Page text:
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  • 11 February 2019
    Genkyotex Announces Award of Grant from Cancer Research UK to Academic Partner to Further Develop NOX Research in Oncology

    Genkyotex (Euronext Paris & Brussels: FR00011790542 – GKTX), a biopharmaceutical company and the leader in NOX therapies, announced today that Professor Gareth Thomas of the University of Southampton, United Kingdom (UK), was awarded a Biotherapeutics Drug Discovery Project grant by Cancer Research UK (CRUK), a leading cancer research and awareness organization based in the UK, to conduct a research program focused on the role of NOX inhibition in oncology. The £260 thousand grant will support the research program entitled "Combination immunotherapy for breast cancer: targeting cancer-associated fibroblasts to improving therapeutic vaccination.” This is the second grant provided by CRUK to Professor Thomas for the evaluation of NOX inhibitors in oncology. 

    “We congratulate Professor Thomas and his team for this important achievement, which validates their initial work in elucidating the role of NOX enzymes as an important driver of resistance to immunotherapy,” said Philippe Wiesel, M.D., Executive Vice President and Chief Medical Officer of Genkyotex. “This most recent grant will fund further research and inform potential clinical development strategies in oncology for our Phase 2 product candidate GKT831.”

    The fibrotic tumor micro-environment effectively shields cancer cells from infiltrating cytotoxic T-cells raised by immunotherapies. Previous findings by Professor Thomas have shown that GKT831 effectively deactivates cancer associated fibroblasts(CAFs), the main cellular source of the extracellular matrix which constitutes the fibrotic tumor micro-environment. These data suggest that adjuvant therapy with GKT831 has the potential to restore response to several types of immunotherapy, including vaccination and checkpoint inhibitors¹̕².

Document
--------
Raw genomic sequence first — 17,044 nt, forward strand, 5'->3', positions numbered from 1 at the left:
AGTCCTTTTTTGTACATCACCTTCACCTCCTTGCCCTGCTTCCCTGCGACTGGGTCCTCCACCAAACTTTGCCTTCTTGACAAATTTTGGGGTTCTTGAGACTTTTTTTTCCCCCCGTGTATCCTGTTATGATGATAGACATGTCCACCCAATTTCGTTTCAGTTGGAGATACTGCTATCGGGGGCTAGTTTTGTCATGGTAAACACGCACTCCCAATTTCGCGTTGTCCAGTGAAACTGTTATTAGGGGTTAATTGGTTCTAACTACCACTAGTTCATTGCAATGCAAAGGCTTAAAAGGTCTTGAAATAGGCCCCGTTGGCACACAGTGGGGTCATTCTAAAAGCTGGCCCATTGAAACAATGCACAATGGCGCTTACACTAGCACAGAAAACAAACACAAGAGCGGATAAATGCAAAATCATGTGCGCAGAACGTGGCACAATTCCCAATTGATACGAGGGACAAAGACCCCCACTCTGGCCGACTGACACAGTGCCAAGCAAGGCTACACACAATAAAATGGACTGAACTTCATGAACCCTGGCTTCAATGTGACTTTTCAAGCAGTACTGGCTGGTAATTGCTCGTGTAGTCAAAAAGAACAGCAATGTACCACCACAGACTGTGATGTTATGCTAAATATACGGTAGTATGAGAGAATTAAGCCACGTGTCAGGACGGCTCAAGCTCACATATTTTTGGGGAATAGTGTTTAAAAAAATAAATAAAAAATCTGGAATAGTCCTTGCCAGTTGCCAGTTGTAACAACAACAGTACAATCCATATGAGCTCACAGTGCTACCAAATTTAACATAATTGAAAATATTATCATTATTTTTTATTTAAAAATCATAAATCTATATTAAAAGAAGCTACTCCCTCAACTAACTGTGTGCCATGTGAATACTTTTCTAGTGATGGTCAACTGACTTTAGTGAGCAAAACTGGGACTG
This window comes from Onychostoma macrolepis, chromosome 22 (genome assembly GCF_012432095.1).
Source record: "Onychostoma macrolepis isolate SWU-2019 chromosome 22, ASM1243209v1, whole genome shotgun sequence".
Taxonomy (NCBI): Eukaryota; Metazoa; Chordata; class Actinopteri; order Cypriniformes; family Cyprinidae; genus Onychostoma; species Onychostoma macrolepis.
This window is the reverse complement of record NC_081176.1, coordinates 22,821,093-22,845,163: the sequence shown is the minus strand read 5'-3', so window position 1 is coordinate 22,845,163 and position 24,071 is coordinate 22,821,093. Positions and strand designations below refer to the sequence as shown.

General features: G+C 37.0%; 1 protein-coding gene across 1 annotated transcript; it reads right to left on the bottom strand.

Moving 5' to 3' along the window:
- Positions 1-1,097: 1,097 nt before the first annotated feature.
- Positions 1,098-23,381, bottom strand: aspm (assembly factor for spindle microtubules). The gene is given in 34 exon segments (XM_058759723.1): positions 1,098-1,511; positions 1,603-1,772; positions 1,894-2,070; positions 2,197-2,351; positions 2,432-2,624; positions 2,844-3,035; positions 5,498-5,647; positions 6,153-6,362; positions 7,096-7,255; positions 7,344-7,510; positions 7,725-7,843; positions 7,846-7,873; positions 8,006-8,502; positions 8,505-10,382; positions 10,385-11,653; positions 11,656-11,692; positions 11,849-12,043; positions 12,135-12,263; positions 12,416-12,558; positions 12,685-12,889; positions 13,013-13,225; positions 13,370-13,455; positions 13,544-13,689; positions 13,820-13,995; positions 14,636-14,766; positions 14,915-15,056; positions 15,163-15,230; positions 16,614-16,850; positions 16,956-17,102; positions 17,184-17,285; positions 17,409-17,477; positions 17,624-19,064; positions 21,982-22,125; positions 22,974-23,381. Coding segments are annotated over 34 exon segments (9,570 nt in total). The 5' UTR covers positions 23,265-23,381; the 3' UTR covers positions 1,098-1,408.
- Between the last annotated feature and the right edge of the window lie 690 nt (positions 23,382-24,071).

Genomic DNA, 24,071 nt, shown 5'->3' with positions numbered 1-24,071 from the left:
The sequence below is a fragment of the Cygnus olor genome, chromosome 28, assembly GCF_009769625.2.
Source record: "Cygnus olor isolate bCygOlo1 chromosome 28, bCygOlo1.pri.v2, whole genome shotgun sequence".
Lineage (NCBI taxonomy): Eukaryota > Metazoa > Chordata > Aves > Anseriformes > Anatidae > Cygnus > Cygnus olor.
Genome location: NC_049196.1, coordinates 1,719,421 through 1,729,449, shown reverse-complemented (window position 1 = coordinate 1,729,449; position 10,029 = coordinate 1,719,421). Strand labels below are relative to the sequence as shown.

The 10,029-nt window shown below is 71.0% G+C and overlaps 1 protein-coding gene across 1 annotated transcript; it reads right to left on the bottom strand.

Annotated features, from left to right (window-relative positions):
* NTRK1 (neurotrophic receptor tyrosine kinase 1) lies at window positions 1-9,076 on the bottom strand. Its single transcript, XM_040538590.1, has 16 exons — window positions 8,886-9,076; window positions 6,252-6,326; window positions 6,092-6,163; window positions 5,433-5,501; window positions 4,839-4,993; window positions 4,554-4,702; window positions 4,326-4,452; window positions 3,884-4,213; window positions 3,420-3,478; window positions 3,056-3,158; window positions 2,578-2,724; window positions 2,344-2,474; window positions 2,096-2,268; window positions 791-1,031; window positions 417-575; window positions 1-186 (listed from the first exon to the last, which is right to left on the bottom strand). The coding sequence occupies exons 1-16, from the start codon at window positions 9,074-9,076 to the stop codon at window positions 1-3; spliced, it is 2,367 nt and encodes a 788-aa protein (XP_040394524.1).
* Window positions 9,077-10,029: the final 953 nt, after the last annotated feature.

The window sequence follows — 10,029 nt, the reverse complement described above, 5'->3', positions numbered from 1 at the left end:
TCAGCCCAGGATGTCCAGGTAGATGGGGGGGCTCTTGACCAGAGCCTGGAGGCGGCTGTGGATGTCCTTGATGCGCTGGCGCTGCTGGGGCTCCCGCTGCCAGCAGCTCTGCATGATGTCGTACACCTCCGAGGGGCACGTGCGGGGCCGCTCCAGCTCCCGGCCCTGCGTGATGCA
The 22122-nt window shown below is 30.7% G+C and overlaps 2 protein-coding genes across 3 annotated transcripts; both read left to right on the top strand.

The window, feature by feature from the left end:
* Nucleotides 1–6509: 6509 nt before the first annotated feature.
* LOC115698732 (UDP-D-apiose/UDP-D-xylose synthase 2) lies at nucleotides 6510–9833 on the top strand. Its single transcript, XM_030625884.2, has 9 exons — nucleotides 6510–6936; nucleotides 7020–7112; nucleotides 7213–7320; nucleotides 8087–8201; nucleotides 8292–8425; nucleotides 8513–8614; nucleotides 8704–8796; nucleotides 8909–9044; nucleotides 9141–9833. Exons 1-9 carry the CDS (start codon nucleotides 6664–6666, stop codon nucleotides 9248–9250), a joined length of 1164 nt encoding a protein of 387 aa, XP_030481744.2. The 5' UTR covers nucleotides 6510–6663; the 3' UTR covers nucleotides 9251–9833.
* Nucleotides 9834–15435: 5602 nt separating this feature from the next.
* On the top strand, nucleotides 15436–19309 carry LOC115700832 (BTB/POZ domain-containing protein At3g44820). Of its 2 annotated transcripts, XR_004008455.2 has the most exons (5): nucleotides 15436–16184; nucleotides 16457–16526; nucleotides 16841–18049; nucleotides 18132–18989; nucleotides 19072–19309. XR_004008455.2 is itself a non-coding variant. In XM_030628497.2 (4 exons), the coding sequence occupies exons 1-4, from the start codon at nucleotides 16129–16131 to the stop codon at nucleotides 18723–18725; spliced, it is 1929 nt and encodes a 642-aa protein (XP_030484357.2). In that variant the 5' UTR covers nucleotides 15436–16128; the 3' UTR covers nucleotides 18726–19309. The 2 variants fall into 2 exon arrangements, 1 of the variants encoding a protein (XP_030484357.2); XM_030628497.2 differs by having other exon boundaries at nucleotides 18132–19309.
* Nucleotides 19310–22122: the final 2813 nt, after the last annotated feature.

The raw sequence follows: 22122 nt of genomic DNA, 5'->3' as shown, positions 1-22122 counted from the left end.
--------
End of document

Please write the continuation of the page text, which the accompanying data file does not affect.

“We continue to believe that GKT831 has broad potential as an effective adjunctive treatment across oncology, including in breast cancer,” said Professor Thomas. “We look forward to conducting this research program in breast cancer and are grateful for the further support from CRUK.”

    GKT831 has shown potent anti-inflammatory and anti-fibrotic activity in multiple preclinical models of fibrotic disorders and is currently being evaluated in patients with liver fibrosis (Phase 2 trial in primary biliary cholangitis (PBC)) and kidney fibrosis (investigator initiated Phase 2 trial in diabetic kidney disease fully funded by the Australian Juvenile Diabetes Research Foundation). A third Phase 2 trial in patients with lung fibrosis is expected to be initiated in the first half of 2019 (investigator initiated trial in idiopathic pulmonary fibrosis fully funded by the U.S. National Institutes of Health).

    In November 2018, Genkyotex announced that its ongoing phase 2 trial in PBC had met the primary and secondary interim efficacy endpoints. To date, all patients have completed at least 18 weeks of treatment and over 80% have completed the full 24-week treatment period and no cases of treatment interruptions or patient discontinuations related to pruritus have been reported. These results provide a clear clinical proof-of-concept for GKT831 and support its further clinical evaluation in multiple indications, including cancer. Final results of the Phase 2 PBC study are anticipated in the spring of 2019, as planned.

    References:

    1. Hanley CJ et al. Targeting the Myofibroblastic Cancer-Associated Fibroblast Phenotype Through Inhibition of NOX4.J Natl Cancer Inst. 2018 Jan 1;110(1). doi: 10.1093/jnci/djx121.

    2. Sampson Net al. Inhibition of Nox4-dependent ROS signaling attenuates prostate fibroblast activation and abrogates stromal-mediated protumorigenic interactions. Int J Cancer. 2018 Jul 15;143(2):383-395. doi: 10.1002/ijc.31316.